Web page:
How Facebook users built their own #Rooms

I'm a Facebook developer and I love what you've done with your #Rooms.

Internet Culture

Published Oct 28, 2014   Updated May 30, 2021, 8:01 am CDT

Facebook just launched Rooms, and something crazy has been happening since then: People are hacking together a feature that we didn’t build!

Inspired by the vast opaqueness of the early Internet, the Rooms team decided to leave out the ability to discover new rooms within our app. Though counterintuitive, our logic was that retro web browsers didn’t offer “discovery” for early Internet communities—you had to tell Netscape exactly where you wanted to go—so why should we? Our hypothesis was that places on the Web being hard to find was a feature, not a bug.

Turns out, the wonderful folks who have been playing with our app decided to hack discovery together themselves.

A tiled image of QR codes for Facebook Rooms.

Almost immediately, people started sharing room invites on Instagram in droves, appending #rooms to their posts so other people could find them. For example, I searched #rooms on Instagram early this morning and found this invite to a room called VSCO Cam, started by a college student in York, England:

A screenshot of a QR code for the VSCO Cam room on Facebook

To visit this Room, tap “Use Invite” in the bottom right of the Rooms app and hold it up to your computer screen. If on mobile, screenshot this instead!

Photo-Linking

As an incredibly nervous, post-launch product manager, I was thrilled to find that this VSCO room was pretty bumping! They had 32 members—mostly via shout outs from impromptu, third-party Instagram accounts that people created yesterday to aggregate Room invites—with posts and comments from many of them.

Then something really cool happened: I went to show the rest of the team the awesome room I had found, and when I came back someone in the VSCO (photography) room had posted an invite to another photography room—as a post within the room itself! They had essentially “linked” to another room in the same way forums, message boards, and blogs used to link to each other in the early days of the Web.

A screenshot of an Instagram comments thread.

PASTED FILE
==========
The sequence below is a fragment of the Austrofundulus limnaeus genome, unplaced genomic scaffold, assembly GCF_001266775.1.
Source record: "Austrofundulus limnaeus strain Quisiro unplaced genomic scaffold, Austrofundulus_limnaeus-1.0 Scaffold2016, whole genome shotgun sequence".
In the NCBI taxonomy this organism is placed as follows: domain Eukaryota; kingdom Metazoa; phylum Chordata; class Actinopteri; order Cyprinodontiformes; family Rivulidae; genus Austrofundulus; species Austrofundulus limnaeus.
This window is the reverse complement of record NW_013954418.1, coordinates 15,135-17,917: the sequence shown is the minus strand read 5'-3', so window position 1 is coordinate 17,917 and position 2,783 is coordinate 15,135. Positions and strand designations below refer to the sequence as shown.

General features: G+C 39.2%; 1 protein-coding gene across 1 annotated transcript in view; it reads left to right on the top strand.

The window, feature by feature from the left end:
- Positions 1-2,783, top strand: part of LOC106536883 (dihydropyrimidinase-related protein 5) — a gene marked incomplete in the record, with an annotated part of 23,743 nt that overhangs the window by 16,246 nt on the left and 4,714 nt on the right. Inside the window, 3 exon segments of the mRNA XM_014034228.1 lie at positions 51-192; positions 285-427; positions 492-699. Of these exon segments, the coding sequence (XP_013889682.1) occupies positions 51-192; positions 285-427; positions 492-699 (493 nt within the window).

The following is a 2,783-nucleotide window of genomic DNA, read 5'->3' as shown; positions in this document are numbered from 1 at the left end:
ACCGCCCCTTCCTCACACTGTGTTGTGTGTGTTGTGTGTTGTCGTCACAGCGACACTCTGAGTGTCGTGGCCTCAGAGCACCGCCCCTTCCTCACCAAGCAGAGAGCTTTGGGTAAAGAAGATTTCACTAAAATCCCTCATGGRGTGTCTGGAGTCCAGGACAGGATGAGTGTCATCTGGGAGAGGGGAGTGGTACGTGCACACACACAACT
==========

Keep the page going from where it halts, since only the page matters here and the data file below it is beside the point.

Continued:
When I spoke to Matt Haughey about the origins of Metafilter, he recounted the time that Jason Kottke first linked to their community from his blog, which sent a ton of new members. Chris “moot” Poole and Andre Torrez told me similar stories about the early origins, and discovery, of their communities. Interesting places linking to interesting places—reciprocity and curiosity driving the system. So while it’s too early to tell for sure, it looks like Rooms are growing in the same, organic way that early Internet forums did. Just instead of URL links, they are photo links!

Anyways, back to the example, the cool thing about the Room that the VSCO room linked to—“Photography Lovers Unite”—is that it was even larger and more active, with over 100 members and tons of posts. And here’s my new favorite room, for posting photos of homemade food that you’ve cooked:

A screenshot of a QR code for the On My Table room at Facebook.

To visit this Room, tap “Use Invite” in the bottom right of the Rooms app and hold it up to your computer screen. If on mobile, screenshot this instead!

Our team is super inspired and invigorated by our early community and their creativity. Thank you! Keep creating awesome rooms, and we’d love it if you continued to collectively hack together the discovery feature that our team never built. Just add the hashtag “#rooms”—along with others associated with related topics—to invites you share on other social networks.

And if hashtags aren’t your style, someone spun up a pretty cool subreddit, too: reddit.com/r/roominvites

This post originally appeared on Medium, and has been reprinted with permission.

Photo via Ralph Thompson/Flickr (CC BY-ND 2.0)

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*First Published: Oct 28, 2014, 9:00 am CDT